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Cougar Forza 85 Review: Quiet, Capable Cat

Quiet, affordable and capable air cooling

Cougar Forza 85
(Image: © Tom's Hardware)

Tom's Hardware Verdict

Cougar’s Forza 85 is an extremely quiet air cooler that’s a great pairing with thermally demanding CPUs like Intel’s i9-12900K, when restricted to 200W or less.

Pros

  • +

    Solid air cooling

  • +

    Low noise levels

  • +

    Capable of cooling 200W with Alder Lake

  • +

    Unique fan and fan splitter included

Cons

  • -

    Nothing of consequence

Update 8/29/2022: The initial version of this review stated that a long screwdriver required for installation was not included in the box. Cougar does include this, housed in the foam protective packaging. So we have removed that con and altered the text slightly below.

German company Cougar, founded in 2007, has a lineup that includes many peripherals, from CPU coolers to keyboards, and even gaming chairs! While companies like Noctua are known for their “plain” brown colors, Cougar is known for having orange accents in many of its products, and especially for its orange fans (although you won’t find one here). 

We have Cougar’s new Forza 85 on our test bench, which features a thick single tower radiator. Is the Forza 85 capable of taming Intel’s 12900K and earning a spot on our best CPU coolers list? We’ll have to put it through testing to find out, but first here are the specifications, direct from Cougar.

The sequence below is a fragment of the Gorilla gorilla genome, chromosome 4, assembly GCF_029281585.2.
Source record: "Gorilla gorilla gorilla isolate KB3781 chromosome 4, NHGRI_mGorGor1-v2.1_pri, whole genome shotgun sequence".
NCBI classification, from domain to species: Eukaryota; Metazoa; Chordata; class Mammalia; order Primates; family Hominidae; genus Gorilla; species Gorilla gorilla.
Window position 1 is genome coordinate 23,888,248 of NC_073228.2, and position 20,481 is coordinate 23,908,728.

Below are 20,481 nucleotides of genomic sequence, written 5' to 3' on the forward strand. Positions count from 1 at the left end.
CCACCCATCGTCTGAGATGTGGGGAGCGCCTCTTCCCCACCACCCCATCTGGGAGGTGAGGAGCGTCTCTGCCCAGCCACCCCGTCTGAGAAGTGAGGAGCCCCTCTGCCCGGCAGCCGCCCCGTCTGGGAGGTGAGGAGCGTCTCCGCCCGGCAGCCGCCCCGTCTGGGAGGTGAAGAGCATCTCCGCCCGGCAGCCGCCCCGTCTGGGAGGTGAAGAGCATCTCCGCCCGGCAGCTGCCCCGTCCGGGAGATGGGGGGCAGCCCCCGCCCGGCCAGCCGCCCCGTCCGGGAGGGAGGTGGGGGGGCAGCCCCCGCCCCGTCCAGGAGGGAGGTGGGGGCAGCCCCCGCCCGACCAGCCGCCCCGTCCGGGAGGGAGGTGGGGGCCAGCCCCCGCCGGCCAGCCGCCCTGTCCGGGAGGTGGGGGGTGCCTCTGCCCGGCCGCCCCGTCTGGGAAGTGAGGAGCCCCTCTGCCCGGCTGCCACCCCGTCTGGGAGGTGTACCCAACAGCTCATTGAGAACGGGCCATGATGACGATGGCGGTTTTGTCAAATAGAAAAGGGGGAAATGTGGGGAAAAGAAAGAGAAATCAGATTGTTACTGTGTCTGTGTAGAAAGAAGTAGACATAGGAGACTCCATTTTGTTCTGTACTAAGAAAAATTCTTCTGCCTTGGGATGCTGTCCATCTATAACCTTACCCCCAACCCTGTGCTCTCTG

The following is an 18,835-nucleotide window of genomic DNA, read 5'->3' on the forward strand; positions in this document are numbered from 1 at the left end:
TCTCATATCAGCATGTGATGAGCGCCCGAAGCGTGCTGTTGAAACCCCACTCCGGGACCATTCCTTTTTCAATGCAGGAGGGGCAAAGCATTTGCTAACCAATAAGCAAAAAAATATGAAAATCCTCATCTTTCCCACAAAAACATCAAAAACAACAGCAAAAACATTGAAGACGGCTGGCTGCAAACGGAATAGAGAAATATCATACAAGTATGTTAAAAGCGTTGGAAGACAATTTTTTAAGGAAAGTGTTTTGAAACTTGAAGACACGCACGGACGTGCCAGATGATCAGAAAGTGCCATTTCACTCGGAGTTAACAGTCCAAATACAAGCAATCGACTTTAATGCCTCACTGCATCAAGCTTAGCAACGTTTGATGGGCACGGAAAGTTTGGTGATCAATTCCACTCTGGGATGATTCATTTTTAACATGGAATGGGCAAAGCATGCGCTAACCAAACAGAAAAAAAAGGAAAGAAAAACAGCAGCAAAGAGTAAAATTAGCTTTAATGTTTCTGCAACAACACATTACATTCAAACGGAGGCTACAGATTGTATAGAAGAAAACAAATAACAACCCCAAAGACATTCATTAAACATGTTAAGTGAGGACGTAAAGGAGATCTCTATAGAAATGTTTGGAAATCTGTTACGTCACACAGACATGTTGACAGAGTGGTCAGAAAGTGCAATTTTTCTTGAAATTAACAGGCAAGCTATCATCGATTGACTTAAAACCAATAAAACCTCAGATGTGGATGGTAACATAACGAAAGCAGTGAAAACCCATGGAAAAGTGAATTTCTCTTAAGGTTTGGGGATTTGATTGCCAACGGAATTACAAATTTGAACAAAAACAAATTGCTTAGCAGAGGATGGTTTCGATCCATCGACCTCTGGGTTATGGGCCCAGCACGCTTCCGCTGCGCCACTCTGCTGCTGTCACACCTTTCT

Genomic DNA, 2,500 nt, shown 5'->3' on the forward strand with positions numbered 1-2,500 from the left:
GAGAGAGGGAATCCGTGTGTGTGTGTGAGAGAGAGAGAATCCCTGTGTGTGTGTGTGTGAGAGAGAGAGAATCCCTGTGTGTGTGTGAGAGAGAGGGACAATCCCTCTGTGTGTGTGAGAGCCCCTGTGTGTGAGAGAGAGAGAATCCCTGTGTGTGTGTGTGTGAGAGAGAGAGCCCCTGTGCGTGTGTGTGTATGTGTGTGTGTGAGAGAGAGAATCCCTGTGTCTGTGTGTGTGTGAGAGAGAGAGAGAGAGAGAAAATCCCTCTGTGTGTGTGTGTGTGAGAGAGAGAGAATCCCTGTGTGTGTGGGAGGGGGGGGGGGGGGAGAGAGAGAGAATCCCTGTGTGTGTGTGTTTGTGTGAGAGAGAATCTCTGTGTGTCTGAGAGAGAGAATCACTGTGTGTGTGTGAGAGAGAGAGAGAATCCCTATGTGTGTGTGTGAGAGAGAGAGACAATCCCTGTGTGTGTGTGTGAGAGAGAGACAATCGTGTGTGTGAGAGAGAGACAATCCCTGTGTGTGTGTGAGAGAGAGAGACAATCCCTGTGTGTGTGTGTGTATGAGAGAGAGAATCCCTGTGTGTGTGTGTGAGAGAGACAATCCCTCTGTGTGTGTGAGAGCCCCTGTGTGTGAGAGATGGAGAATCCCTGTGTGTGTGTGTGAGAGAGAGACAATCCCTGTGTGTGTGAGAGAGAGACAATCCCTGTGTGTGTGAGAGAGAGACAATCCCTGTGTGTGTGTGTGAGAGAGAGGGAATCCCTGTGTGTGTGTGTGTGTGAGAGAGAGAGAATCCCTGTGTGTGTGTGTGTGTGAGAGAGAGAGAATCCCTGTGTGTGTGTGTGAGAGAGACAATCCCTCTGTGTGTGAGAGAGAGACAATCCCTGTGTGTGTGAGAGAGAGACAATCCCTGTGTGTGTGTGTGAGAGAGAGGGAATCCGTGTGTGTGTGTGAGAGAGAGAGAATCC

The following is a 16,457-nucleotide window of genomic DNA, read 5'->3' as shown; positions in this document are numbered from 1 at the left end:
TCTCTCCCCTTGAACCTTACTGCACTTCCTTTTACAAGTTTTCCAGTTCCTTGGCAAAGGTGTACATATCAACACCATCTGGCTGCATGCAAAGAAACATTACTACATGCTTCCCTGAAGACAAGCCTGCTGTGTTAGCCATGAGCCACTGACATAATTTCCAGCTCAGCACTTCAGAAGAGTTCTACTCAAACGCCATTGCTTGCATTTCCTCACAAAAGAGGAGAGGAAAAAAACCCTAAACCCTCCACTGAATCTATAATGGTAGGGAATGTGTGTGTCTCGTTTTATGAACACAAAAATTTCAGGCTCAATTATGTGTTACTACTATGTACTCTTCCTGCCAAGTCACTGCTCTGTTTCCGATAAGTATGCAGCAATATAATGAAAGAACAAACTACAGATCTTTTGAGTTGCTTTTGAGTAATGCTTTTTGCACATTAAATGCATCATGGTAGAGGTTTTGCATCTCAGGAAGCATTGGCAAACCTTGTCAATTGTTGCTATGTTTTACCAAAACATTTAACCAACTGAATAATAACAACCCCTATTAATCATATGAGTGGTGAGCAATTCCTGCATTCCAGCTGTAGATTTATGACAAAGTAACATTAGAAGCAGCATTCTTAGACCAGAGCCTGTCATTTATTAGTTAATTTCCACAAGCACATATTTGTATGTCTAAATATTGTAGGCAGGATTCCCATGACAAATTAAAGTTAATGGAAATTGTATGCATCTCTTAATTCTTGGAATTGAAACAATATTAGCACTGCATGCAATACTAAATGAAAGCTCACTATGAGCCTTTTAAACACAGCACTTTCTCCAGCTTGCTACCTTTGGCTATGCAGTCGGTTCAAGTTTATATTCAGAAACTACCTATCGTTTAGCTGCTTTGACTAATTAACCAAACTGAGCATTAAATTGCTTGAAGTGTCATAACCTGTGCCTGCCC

(Image credit: Tom's Hardware)

Specifications for the Cougar Forza 85

CoolerCougar Forza 85 Air Cooler
MSRP$69.90 USD
Dimensions, including fan85 x 135 x 160mm
Total Weight958g without fan, 1160g with fan
Socket CompatibilityIntel Socket LGA 115X / 1366 / 1200 / 1700 / 2011 / 2066
AMD AM4 / FM2 / FM1 / AM3+ / AM3 / AM2+ / AM2
Rated Noise LevelsUp to 31.68 dBA
Heat Pipes6 x 6mm
CPU BlockNickel plated Copper

Packing and Included Contents 

Cougar’s Forza 85 is packaged in a fairly typical mid sized box that's approximately 6 inches on each side, with foam and cardboard for protection.

Included with the package are the following:

  • Heatsink
  • 1x 120mm MHP120 fan
  • Mounting Clips for 2x 120mm fans
  • Mounts for all modern CPU sockets, including LGA1700, TR4, and AM4/AM5 motherboards
  • Thermal Paste
  • User Manual

(Image credit: Tom's Hardware)

Cooler Installation

Installing the Cougar Forza 85 was simple. To begin, you secure the backplate against the motherboard using the standoffs and mounting brackets. After applying thermal paste, press the heatsink against the mounting brackets and tighten the screws attached to the heatsink. You’ll need a long Philips head screwdriver in order to install the cooler, as one of the mounting screws is accessible only by putting the screwdriver through the radiator. Cougar does include a screwdriver for this in the box, although it's a black screwdriver housed in the black protective foam packaging around the cooling tower. So make sure you don't throw it out before installing the cooler.

What's different than other coolers?

Thick radiator with a Vacuum Tunnel Design

The Forza 85 has a thick tower radiator, measuring 85 x 135 mm, to transfer heat from the CPU. The heatsink was designed with a 90-degree flip shape on the ends of the fins, which closes air from the sides of the radiator. Theoretically this results in the ends of the cooler having different air pressure levels, which boosts air flow for maximized cooling.

(Image credit: Cougar)

Under 160mm height

Unlike many large air coolers, the Forza 85 is only 160mm (6.3 inches) in height. This means it can be installed in most cases available without any problems being caused by height incompatibilities.

(Image credit: Cougar)

Cougar MHP120 Fan